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I am trying to get this code to work but cannot seem to get any output that shows the variables are being set:

#import <Foundation/Foundation.h>
#import "thingy.h"

int main (int argc, const char * argv[])
{

@autoreleasepool {

thingy *mythingy;

    [mythingy setMass:75.00];
    [mythingy setTime:5.00];

    NSLog(@"mass of mythingy = %f kg", [mythingy mass]);
    NSLog(@"time of mythingy = %f sec", [mythingy time]);

    }
return 0;
}

this is the output i am getting:

mass of mythingy = 0.000000 kg
time of mythingy = 0.000000 sec

I also tried not using the @autoreleasepool (ARC) and the code looks like the following but with the same output as before:

NSAutoreleasePool * pool = [[NSAutoreleasePool alloc] init];
    thingy *mythingy;

    [mythingy setMass:75.00];
    [mythingy setTime:5.00];

    NSLog(@"mass of mythingy = %f kg", [mythingy mass]);
    NSLog(@"time of mythingy = %f sec", [mythingy time]);

[mythingy release];
[pool drain];

UPDATE:

okay so i took the previous code and added a line it looks like this now and works but is frustrating because i want to use ARC!!!!

NSAutoreleasePool * pool = [[NSAutoreleasePool alloc] init];
thingy *mythingy = [[thingy alloc]init];

    [mythingy setMass:75.00];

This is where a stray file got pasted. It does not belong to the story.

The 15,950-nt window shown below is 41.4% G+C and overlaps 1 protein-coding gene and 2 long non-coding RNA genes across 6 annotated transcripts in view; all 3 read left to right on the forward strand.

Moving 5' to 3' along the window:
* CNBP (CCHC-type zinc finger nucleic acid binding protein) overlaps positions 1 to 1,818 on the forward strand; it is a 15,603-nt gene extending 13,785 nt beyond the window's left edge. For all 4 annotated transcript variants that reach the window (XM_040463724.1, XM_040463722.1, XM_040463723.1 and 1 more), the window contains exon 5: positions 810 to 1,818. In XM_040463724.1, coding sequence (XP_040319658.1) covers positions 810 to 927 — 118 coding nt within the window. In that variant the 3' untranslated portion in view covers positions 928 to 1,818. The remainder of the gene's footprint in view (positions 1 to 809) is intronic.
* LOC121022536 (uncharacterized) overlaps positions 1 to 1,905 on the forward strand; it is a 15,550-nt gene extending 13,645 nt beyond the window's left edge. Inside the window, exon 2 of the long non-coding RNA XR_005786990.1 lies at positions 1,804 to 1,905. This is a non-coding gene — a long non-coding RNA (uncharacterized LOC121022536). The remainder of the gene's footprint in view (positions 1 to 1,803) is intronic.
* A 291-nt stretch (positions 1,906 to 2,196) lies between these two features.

[mythingy setTime:5.00];

    NSLog(@"mass of mythingy = %f kg", [mythingy mass]);
    NSLog(@"time of mythingy = %f sec", [mythingy time]);

[mythingy release];
[pool drain];

Output of this code:

mass of mythingy = 75.000000 kg
time of mythingy = 5.000000 sec
5

You have to create an object (mythingy) before you can use it. Try to change thingy *mythingy; into thingy *mythingy = [mythingy new]; Or initialize it with your custom method if you implemented one.

  • yeah it works now, tottally works, but i want to be able to use that new Automatic Reference counting, i cannot seem to find any good resource on that subject so that @autoreleasepool can be used and memory management can be ignored (for simple projects) – Moose Nov 11 '11 at 18:11
  • That should be another question. Answering it here would make it off-topic. (Something to get you going: stackoverflow.com/questions/6385212/…) Also, if it works then accept one of the two answers. – Jef Nov 11 '11 at 18:14
  • 1
    @Mooseman - this is nothing to do with ARC- you need to alloc and init your object either way. ARC doesn't magically initialise objects for you. – jrturton Nov 11 '11 at 18:27
  • @jrturton - I had read some documentation (very small amount) earlier and was under the impression that the ARC does indeed magically initialize and release objects. The reason why this was a significant belief in my mind was further strengthened by the fact that when I have ARC turned on and attempt to alloc or init or release or copy or new at any point it spits an error at me saying that im not allowed to do it. – Moose Nov 11 '11 at 19:11
2

Where did you allocate the thingy?
You need something like

mythingy = [[thingy alloc] init];
// or
mythingy = [thingy new];

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